Last but not least, I'll write a bit here about the creation of Fire and Rain. This is the final album in the cycle, the "winter" one. I wanted to end with an album that felt like winter, like a loss of hope and a sacrifice of the sunlight of summer to darkness...but that also acknowledged that, in the end, the wheel will come back around. It's a cycle, remember? Not a line.
So, that was part of the inspiration behind this album. The other part was Ryan Adams' album 29. I've sort of personally "cancelled" Ryan Adams from my musical cosmology, for reasons that I've written about on this site before, but that you can also read about in the New York Times. But, way back when, at the height of my Ryan Adams fandom in 2005, he released three albums in one year, and that trilogy ended with 29, a massive tonal and sonic departure from the other albums he'd released that year (and, arguably, anything else he'd ever released). Even by Ryan Adams' standards, 29 is dark, like, really dark, stylistically inconsistent, and badly in need of some trimming. But that's why I love(d) it. Ever since, I've wanted to make an album like it, and for better and worse, with Fire and Rain, that's what I did. I consciously kept from editing myself on this album, unlike on the others, to the point that I'd planned a twelve-minute album closer which, upon recording, ballooned to twenty-nine minutes, and I just left it that way. That's not to say there wasn't quality control or thought put into the album, but just that I wanted to make sure the usual, sensible limitations I put on a song or album wouldn't hold me back from seeing how dark I could go.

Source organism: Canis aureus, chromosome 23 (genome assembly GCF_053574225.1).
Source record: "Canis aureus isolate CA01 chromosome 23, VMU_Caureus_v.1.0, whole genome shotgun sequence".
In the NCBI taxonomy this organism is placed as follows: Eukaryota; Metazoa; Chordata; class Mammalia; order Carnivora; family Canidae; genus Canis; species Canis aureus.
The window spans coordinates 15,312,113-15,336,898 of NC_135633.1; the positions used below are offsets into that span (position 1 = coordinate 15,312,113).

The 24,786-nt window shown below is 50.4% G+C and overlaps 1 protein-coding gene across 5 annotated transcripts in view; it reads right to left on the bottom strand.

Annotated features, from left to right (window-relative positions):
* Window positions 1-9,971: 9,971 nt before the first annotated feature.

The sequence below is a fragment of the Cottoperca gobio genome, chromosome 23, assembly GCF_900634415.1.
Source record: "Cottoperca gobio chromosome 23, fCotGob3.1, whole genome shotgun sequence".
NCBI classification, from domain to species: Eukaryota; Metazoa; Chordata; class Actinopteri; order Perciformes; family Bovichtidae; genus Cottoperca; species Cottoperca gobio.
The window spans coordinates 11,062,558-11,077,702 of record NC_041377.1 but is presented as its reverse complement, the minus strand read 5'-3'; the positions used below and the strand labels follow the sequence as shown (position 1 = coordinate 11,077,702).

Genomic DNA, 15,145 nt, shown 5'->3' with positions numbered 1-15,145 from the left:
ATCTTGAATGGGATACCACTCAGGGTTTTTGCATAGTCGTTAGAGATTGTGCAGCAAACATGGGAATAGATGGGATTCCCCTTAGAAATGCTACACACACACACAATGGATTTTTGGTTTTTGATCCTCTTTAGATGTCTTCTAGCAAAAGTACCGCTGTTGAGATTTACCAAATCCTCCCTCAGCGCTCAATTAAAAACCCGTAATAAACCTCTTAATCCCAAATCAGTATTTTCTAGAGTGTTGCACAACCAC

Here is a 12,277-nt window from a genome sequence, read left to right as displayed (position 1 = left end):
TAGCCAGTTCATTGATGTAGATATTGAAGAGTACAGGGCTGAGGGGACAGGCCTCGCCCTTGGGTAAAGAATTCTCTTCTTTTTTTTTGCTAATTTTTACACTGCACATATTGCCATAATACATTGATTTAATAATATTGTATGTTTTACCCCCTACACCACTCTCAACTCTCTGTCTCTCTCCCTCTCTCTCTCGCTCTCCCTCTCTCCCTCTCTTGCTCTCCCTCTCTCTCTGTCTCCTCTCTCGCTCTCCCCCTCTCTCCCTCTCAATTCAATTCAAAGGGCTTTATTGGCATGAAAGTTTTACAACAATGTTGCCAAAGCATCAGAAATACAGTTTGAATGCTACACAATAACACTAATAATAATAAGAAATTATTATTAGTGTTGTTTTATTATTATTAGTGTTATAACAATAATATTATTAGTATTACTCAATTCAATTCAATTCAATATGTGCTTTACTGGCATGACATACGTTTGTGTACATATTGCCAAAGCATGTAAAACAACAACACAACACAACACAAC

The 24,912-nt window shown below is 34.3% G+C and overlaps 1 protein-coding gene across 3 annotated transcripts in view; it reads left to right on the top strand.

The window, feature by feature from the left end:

If that makes you want to hear the album, you'll probably love it. If it makes you want to never listen to the album, you'll probably hate it.
Stylistically, I'd say it shares the most DNA with Ride, actually: there are a lot of jammy, instrumental passages, weird sonic experiments, and the like. I struggled sometimes recording Ride while trying to keep track of all of the separate tracks bouncing around in my Audacity projects, but the size of the project files on a few of the Fire and Rain tracks were absolutely enormous compared to the Ride songs. There's a lot going on sonically here, at least by my standards.